18 March 2021
You can tell a lot about where this government's priorities lie by comparing their announcements with their follow through. We're about to wrap up the first parliamentary sitting week since the Royal Commission into Aged Care Quality and Safety released their report, a report that the Prime Minister himself described as harrowing. In response to that report the Prime Minister announced immediate steps to address the negligence uncovered in that report. Eighteen days later, four of which this parliament has sat, and not one single piece of aged-care legislation has been tabled by this Morrison government, not a single measure has been tabled to make sure older Australians are not sitting in private aged-care homes suffering.
Recommendation 13 of that report states:
The Aged Care Act 1997 (Cth) should be amended to … give effect to the following characteristics of high quality aged care:
a. diligent and skilful care
b. safe and insightful care
c. caring and compassionate relationships
d. empowering care
e. timely care.
How much time does the Morrison government need to decide whether high-quality aged care should be diligent and skilful with care and compassion? We aren't adjourned until 4.30 pm today. There is still time to table a provision, table a bill, that says high-quality aged care in this country must be caring and compassionate.
What the Prime Minister has had time for this week though is to attack the rights of Australian workers as they continue to work to push through 'WorkChoices 2.0' through the Senate. I have just heard that they have now withdrawn the wage theft provisions, apparently in an act of vindictiveness, because they cannot get their own provisions that reduce workers' rights through the Senate. So now we must oppose WorkChoices 2.0 holus-bolus. I can't believe that what they're spending their time doing is vindictively punishing workers by removing wage theft provisions, which were agreed by all parties to go through the Senate, as an act of retaliation because they can't get their other reduction of workers' rights provisions through. It's amazing what this government can put their mind to when they've got the time and it's amazing what priorities they turn to when they have the levers of power in this place.
Since 1997, we've had 19 reports commissioned to investigate problems in our aged-care system, and 11 of those reports have been since the Prime Minister himself was Treasurer. Elderly Australians are still being subjected to neglect and abuse as this issue has been kicked down the road again and again. Meanwhile, in 2018 and 2020, the Federal Court made two separate decisions that Paul Skene and Robert Rossato were wrongly classified as casual workers when they were permanent employees, and the government took immediate action to dismantle the rights of casual workers. As a heads up to the Prime Minister, when election time comes, Australians will remember where the Morrison government's priorities really did lie.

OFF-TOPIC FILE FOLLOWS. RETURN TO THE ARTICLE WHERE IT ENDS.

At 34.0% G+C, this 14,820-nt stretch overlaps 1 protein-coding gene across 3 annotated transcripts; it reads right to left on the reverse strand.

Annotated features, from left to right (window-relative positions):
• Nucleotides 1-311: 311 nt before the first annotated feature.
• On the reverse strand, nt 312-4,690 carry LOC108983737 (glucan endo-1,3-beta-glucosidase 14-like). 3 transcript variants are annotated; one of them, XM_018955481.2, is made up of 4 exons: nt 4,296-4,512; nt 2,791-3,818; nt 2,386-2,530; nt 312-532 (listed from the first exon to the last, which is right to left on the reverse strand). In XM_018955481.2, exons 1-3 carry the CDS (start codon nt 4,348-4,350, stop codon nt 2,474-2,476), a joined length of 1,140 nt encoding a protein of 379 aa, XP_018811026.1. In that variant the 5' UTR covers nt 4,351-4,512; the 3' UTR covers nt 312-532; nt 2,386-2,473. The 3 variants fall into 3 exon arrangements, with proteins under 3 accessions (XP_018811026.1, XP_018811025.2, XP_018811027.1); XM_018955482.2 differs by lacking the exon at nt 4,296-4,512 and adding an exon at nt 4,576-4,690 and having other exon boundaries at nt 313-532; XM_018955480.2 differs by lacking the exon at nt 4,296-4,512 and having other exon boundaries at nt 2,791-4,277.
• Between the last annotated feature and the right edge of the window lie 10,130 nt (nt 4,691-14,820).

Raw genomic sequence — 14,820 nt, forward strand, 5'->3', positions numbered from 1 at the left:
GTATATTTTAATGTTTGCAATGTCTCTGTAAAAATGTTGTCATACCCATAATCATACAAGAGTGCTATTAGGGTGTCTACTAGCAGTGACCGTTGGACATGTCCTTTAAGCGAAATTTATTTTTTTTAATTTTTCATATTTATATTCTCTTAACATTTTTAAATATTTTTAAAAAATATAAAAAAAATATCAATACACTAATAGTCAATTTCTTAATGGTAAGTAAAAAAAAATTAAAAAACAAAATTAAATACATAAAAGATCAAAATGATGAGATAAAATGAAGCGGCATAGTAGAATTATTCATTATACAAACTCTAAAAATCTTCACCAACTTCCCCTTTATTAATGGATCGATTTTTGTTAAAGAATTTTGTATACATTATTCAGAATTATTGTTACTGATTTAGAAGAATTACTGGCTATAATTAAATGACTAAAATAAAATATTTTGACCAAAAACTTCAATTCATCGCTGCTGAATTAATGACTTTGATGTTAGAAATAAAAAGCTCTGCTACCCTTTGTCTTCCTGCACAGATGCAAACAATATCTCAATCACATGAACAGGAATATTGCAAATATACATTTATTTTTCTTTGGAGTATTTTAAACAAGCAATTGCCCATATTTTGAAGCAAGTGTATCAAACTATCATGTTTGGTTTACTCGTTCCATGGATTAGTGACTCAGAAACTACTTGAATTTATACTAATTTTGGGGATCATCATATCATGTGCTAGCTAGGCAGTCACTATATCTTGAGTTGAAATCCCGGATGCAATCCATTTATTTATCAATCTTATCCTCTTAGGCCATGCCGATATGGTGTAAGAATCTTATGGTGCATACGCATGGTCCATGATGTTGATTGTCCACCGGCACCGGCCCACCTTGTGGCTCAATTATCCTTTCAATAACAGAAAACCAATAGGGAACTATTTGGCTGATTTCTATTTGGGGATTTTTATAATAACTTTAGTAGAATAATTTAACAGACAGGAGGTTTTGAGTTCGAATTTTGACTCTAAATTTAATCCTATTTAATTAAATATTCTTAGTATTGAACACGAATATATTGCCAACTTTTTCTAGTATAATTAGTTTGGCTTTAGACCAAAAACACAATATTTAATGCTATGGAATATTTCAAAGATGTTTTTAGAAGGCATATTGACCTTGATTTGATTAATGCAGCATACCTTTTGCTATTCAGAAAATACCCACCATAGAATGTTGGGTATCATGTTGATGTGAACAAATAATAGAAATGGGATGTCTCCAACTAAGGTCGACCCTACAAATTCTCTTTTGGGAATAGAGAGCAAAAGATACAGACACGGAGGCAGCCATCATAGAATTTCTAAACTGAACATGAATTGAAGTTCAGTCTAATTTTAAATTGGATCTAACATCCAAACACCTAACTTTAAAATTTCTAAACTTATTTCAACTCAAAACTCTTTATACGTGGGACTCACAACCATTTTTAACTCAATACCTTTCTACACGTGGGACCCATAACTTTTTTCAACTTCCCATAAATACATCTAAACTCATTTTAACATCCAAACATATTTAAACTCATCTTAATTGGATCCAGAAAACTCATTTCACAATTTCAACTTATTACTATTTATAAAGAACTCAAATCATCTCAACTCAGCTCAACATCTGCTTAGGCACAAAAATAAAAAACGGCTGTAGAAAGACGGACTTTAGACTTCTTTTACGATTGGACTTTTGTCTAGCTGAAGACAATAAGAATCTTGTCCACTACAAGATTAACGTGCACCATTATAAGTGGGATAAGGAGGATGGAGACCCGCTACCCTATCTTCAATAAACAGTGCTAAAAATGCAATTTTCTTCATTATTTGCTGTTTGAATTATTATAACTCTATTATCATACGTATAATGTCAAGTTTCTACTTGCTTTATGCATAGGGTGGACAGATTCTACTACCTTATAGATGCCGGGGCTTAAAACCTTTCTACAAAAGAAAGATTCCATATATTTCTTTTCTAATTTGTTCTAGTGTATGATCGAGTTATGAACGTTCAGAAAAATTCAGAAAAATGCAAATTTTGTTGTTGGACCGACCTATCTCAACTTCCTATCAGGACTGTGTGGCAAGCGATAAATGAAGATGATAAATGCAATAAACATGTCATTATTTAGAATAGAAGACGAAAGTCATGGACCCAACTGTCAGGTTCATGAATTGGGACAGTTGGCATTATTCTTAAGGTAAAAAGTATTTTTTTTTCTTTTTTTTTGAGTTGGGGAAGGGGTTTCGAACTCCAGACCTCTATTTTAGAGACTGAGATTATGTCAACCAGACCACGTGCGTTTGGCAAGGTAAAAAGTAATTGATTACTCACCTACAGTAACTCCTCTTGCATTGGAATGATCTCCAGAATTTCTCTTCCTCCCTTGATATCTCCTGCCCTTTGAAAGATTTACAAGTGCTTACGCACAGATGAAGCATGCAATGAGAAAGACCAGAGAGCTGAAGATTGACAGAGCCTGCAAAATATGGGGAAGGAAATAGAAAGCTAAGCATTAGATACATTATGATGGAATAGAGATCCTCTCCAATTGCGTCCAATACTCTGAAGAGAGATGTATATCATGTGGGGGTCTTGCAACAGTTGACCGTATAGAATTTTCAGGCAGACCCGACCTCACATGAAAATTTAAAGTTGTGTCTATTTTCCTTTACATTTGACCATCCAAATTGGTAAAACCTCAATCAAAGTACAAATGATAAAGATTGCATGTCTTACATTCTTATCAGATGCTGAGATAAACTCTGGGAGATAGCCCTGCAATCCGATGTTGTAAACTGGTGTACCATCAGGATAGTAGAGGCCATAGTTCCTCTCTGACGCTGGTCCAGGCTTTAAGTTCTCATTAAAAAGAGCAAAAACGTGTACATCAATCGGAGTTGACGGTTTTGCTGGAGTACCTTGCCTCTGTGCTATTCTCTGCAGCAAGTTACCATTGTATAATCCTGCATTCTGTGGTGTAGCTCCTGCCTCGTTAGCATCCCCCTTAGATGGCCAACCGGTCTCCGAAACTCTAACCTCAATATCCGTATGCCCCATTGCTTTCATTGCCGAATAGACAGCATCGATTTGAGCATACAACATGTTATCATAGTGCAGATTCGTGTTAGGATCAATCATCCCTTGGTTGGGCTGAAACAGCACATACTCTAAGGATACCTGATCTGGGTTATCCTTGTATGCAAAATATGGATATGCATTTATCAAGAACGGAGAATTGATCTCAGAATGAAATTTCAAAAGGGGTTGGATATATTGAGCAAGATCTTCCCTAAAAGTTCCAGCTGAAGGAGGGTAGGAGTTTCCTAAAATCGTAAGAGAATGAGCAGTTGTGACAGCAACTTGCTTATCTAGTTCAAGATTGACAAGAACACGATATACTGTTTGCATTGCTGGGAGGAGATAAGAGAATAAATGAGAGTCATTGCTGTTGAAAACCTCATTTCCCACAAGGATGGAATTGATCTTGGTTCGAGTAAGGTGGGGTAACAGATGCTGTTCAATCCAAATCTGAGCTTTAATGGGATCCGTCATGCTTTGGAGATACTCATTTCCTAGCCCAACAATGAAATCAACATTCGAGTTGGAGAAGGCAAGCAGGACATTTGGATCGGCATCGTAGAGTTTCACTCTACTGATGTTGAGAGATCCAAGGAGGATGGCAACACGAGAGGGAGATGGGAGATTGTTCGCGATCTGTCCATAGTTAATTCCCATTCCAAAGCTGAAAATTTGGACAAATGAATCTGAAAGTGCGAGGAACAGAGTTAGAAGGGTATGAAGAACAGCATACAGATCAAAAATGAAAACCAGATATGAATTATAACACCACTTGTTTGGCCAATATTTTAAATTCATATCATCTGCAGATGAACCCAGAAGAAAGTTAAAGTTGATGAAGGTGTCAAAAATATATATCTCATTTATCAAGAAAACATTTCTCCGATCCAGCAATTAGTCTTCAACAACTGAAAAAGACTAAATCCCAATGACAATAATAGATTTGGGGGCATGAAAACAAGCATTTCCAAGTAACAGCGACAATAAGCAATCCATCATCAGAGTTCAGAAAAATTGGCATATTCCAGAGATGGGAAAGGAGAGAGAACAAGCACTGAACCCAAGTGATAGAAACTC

The bungled vaccine rollout is another prime example of this Morrison government being all about the announcement and not about the follow-through. 'ProMo' and the Morrison government have put more effort into announcing the vaccine than they have into actually rolling it out. Twenty-five media releases and press conferences have been held in the last month. The member for Gellibrand put it best when he said, 'If announcements were vaccines, we would all be immune by now.'
Scott Morrison announced that four million Australians would be vaccinated by the end of March and that the vaccine would get through the Australian population by October. But to date only 200,000 Australians have been vaccinated—not four million, only 200,000—and only an abysmal 25,000 Queenslanders. With only one week remaining in March, the Prime Minister and the Minister for Health have a busy week ahead of them trying to vaccinate 3.8 million Australians.
All we have are announcements. There is no real information and no real guidance. The Department of Health website states that 'GPs are critical partners in Australia's COVID-19 vaccine rollout strategy'. But the feedback that I'm receiving from my constituents is that when they call their GP for more information they're being told that they haven't been briefed on what's going on, that they can't provide any further advice themselves and that hopefully they will know in a month or so. This week, GPs were inundated with calls from patients looking to book in their vaccination after the government launched their national vaccine booking website. Maybe the federal government should have let GPs in on their plans first before they launched their website and before they had another 28 announcements and press conferences celebrating how good they are. Knowing how many doses of a vaccine your clinic is going to have seems like helpful information for an Australian. Of course, the website glitched just hours after it was launched—and it wouldn't be a Morrison government website or app if it hadn't.
The federal government has four key responsibilities to protect the health and safety of Australians through COVID. They've got aged care, they've got international border quarantine, they've got the COVID tracing app, and they've got the vaccines. Somehow they seem to have managed to shaft all four of these health responsibilities to the state governments, or completely bungled them. It's not good enough, and they've got to do better.